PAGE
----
Expanding the Role of Medical Simulation Technology in Medical Digestive Health Student Training

Long before they are admitted to medical school, students have well-honed studying and testtaking skills. But they often lack the skills needed to apply what they’ve learned in the classroom to the clinical setting. Emmanuelle D. Williams, M.D., director of gastroenterology training for second-year medical students for Penn State Milton S. Hershey Medical Center’s Division of Gastroenterology and Hepatology, is working to change that.

“At Penn State Hershey, all of our second-year medical students (currently more than 140) are required to participate in handling initial intake of a simulated ‘patient’ who presents to the emergency department with a gastrointestinal bleed,” said Williams. The case builds directly on classroom lectures about obtaining a medical history, monitoring vital signs and differential diagnosis.

“It’s usually a very emotional experience for the students,” said Williams. “The clinical routine begins to fall apart; they don’t get a proper history, they struggle with differential diagnosis, and professionalism is lacking. It opens their eyes to the difference between book learning and applying that knowledge in the clinic.”

Penn State Hershey’s medical simulation teaching program in gastroenterology is among only a handful in the United States that uses medical simulation to teach case management to second-year medical students. “Most simulation training is procedure-focused and is reserved for more advanced fourth-year students or fellows,” explained Williams. “Simulation facilities at other institutions are more limited in size and capability so that only a few students have access to the training. By contrast, we’re using simulation to teach case management to second-year students and our facilities permit access to all of our students. ”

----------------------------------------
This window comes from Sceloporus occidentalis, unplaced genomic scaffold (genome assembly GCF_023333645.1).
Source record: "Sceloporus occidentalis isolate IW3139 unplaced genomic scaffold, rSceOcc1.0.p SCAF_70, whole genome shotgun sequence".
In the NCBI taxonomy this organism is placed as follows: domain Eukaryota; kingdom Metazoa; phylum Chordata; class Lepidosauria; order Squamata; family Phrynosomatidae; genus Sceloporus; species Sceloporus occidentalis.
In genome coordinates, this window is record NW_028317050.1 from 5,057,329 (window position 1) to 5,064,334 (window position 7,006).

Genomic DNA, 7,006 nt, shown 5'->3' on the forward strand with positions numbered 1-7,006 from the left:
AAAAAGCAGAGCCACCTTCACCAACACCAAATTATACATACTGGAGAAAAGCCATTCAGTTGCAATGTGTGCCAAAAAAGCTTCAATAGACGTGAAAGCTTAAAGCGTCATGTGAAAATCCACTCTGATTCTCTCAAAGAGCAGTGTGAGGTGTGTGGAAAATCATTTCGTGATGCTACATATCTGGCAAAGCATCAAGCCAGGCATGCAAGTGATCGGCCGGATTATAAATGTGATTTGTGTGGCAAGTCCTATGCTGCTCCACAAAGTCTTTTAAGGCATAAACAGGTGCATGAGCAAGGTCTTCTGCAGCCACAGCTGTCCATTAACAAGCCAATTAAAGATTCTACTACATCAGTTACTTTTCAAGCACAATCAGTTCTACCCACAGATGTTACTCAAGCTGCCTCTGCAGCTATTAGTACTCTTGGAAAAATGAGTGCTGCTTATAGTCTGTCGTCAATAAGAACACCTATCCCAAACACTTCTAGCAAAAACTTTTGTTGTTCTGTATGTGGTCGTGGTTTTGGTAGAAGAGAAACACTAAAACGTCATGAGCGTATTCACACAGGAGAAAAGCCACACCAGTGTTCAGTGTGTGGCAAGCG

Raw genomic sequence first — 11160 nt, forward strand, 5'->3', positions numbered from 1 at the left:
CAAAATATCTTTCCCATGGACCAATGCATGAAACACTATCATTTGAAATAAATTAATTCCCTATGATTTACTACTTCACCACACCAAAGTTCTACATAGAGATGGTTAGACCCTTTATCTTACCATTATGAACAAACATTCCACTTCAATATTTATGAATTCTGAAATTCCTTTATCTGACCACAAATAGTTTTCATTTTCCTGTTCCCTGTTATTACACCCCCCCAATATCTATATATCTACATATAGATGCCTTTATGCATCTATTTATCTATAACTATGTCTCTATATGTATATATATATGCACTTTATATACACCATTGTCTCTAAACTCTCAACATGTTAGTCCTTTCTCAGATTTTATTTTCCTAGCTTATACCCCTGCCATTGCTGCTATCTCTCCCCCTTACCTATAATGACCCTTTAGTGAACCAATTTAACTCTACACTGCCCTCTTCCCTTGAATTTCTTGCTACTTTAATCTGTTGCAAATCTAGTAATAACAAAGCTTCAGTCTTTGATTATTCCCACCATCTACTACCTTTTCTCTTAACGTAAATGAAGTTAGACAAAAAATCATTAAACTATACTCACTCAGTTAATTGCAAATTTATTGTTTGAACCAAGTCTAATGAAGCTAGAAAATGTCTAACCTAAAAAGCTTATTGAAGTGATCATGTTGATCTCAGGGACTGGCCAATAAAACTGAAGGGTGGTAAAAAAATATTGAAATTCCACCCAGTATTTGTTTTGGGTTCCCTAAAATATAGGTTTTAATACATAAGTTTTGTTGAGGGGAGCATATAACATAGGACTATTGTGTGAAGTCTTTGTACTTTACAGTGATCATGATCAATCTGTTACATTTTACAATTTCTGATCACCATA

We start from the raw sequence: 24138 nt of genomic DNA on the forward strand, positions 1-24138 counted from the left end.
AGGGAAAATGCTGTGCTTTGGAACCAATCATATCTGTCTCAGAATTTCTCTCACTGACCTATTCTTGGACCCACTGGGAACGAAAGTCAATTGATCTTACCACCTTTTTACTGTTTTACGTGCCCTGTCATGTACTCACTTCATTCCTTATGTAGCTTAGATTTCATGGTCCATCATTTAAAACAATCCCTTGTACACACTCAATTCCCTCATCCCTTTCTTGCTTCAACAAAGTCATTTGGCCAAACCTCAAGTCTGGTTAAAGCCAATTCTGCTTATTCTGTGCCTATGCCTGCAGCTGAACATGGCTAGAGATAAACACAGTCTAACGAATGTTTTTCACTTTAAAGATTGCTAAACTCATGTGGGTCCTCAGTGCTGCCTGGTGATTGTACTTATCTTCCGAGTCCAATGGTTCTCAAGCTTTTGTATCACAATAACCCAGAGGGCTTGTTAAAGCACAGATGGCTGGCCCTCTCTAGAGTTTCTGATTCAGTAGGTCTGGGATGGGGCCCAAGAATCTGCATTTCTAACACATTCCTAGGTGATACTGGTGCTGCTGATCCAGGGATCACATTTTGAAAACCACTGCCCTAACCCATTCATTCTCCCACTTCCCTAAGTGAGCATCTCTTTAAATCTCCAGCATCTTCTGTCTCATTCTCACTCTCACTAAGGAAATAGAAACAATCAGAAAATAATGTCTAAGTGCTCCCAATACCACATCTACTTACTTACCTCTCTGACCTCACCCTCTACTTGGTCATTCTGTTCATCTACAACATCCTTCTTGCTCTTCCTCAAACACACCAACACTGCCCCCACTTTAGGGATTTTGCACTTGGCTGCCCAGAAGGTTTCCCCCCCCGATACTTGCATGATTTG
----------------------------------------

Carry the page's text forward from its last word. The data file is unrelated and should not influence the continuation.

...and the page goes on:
The experience has also proved valuable for gastroenterology and hepatology fellows who are responsible for implementing the case simulation with groups of students. “Fellows benefit because it requires them to focus on how to teach evidenced-based case management and differential diagnosis,” noted Dr. Williams.

“These are issues that they might not usually think about in their daily routine.” In fact, student feedback has been generally enthusiastic; many want to try it again.

Williams and her team are currently planning to collaborate with other specialties, including the Division of General Cardiology, as well as investigate differences between simulation and paperbased case management in second-year vs. third-year medical students.

To learn more about Penn State Hershey’s Clinical Simulation Center and to watch a video tour of the 9,500-square-foot facility, visit PennStateHershey.org/simulation. Questions about medical simulation training? E-mail Dr. Williams at ewilliams3@hmc.psu.edu.

Emmanuelle Williams, M.D.

Emmanuelle Williams, M.D.

Emmanuelle D. Williams, M.D.

  • Penn State Hershey Gastroenterology
  • Phone: 717-531-1441
  • Fellowship: Gastroenterology and Hepatology, University of Florida College of Medicine
  • Residency: Internal Medicine, University of Michigan Medical Center

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